And that, as Jerry said so well, is the cold hard truth of education.
Welcome to teaching outside of the core curriculum. Most contracts will
have a sentence that says something to the effect of "other duties as
needed". In other words, they could force you to coach cheerleading or make
you travel across the district. One year, I had to teach an hour of Health
to high school seniors who had to have it to graduate (no pressure there).
You only have a couple of choices. First, you need to examine your contract
thoroughly. If you think something is fishy, contact a union rep. Even if
you are not a member of a union (and you should be!) they should be willing
to help you on the chance that you would join them later.
The second thing you need to do is plan on how you are going to get out of
that gig next year. You can look for a new job or lobby parents and
administration to try to help change your situation. I worked with a Drama
teacher who told parents and administrators the there would not be a middle
school musical the following year if she were still travelling to the high
school every day. And, you can probably guess, that she didn't have to
teach high school the next year. You have to make yourself invaluable to
the place you want to stay.
I'm starting my 22nd year of teaching next year and have had some crappy
situations tossed to me in my career. You have to try to make the best of
it and dig down deep to cope.
The last bit of advice I'm going to give (and I try not to give advice too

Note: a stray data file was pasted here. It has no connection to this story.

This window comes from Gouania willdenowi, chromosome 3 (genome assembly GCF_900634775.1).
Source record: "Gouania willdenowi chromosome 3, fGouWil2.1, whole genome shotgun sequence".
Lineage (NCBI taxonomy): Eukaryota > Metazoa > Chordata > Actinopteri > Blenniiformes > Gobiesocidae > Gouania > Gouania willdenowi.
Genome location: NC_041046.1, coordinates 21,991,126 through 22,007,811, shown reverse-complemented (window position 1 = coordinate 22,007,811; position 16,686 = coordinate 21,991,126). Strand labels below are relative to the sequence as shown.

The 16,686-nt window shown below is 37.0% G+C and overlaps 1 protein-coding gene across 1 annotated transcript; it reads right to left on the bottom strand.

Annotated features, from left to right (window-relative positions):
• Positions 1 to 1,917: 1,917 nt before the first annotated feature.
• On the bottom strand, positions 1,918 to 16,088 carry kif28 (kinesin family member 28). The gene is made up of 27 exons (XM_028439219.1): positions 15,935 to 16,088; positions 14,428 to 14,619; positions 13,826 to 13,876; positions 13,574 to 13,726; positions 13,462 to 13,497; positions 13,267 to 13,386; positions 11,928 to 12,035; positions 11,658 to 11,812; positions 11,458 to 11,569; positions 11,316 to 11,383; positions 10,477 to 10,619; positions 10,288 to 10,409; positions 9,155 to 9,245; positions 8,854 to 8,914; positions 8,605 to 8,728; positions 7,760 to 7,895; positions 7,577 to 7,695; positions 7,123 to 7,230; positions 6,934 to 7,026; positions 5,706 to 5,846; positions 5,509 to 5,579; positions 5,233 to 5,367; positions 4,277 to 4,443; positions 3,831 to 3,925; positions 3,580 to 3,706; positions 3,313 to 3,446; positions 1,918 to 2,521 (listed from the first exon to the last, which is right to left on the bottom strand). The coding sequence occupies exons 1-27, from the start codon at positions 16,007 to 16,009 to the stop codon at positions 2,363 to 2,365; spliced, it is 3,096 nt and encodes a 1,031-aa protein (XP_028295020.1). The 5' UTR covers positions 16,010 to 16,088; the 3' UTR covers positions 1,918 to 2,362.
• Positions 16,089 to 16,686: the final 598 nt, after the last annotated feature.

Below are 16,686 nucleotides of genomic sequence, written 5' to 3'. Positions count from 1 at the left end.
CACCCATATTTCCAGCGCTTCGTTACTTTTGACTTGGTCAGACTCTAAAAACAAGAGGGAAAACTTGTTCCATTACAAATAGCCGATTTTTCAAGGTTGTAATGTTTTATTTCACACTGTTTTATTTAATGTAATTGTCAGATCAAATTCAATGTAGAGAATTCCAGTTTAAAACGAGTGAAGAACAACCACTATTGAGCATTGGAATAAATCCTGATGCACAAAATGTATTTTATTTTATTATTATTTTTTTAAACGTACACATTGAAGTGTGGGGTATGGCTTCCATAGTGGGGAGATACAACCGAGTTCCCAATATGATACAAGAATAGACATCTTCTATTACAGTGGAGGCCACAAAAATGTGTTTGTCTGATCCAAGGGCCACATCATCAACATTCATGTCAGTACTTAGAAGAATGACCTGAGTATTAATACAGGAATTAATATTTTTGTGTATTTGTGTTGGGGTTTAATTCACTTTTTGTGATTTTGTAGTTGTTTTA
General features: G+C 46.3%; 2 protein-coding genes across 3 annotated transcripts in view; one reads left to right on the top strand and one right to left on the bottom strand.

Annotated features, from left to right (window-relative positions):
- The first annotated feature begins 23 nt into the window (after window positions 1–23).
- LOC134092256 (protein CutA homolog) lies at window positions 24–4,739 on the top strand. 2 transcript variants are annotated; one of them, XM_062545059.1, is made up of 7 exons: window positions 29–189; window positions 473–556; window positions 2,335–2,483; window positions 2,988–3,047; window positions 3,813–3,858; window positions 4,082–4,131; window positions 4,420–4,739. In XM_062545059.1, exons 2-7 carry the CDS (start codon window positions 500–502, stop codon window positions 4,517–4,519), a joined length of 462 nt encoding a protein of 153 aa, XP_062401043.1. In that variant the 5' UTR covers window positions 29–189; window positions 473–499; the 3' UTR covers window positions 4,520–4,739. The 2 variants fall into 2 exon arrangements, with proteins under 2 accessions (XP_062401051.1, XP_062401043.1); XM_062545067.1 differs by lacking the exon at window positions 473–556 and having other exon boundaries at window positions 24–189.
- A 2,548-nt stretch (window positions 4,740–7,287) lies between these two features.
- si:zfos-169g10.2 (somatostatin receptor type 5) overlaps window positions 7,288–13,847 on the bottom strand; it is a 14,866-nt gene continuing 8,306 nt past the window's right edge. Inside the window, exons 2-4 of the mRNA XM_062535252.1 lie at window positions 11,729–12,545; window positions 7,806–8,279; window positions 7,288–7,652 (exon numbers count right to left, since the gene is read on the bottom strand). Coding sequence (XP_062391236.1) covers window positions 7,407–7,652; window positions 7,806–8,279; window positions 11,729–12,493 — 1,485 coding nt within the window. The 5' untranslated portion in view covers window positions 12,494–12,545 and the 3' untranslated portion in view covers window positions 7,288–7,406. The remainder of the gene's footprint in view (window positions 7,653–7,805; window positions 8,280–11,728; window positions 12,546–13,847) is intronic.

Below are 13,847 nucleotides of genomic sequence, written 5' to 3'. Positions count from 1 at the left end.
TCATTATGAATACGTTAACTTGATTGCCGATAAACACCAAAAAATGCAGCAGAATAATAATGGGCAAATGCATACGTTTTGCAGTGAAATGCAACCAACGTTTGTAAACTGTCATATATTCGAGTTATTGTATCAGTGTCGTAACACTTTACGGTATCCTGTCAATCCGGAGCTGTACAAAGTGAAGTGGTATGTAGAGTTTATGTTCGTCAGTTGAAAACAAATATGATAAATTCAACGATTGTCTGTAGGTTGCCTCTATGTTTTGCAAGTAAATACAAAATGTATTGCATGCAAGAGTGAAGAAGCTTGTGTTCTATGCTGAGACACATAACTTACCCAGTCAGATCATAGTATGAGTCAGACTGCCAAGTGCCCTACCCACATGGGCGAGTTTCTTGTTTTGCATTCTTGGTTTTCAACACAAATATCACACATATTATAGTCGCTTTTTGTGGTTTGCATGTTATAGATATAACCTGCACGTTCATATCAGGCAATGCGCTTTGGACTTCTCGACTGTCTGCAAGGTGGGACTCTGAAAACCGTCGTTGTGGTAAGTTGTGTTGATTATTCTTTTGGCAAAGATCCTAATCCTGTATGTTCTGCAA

often) is to NOT blame the students! It is not their fault that you got a
raw deal. I have also seen many teachers take their personal and/or
professional problems out on kids. The best way to fight back is to be the
best teacher you can given the circumstances.
----- Original Message -----
From: "Jerry Vilenski" <email@example.com>
To: "TeacherArtExchange Discussion Group"
Sent: Monday, June 09, 2008 9:15 AM
Subject: Re:[teacherartexchange] reassignment
> Unfortunately, tenured or not, most teachers don't have a lot of recourse
> when it comes to being reassigned. Administrations generally have a lot
> of latitude when it comes to assigning teaching duties. The only
> restrictions are if the contract has a "qualified AND certified" clause,
> which means you must be certified in the given discipline as well as
> possess certain qualifications, which are spelled out in the contract
> language. This prevents art teachers from becoming, overnight, music
> teachers, for instance. The other restriction is the actual workload you
> are asked to perform, which, by contract, should be restricted as to the
> number of sections and how large each section is. A good contract will
> treat all faculty equally in this regard, so you should not end up
> teaching more hours or sections than the person down the hall. Having
> said that, not all contracts have specific language that protects those
> who teach in specialty areas. Your first
> instinct about being dumped on is probably the correct one. The longer
> you are in education, the more you learn that art teachers in particular
> are often "used" for planning time or convenience, rather than "utilized"
> for what they bring to the educational experience. Get on your
> negotiating team! If you don't take an active interest in your own
> survival, no one else will.
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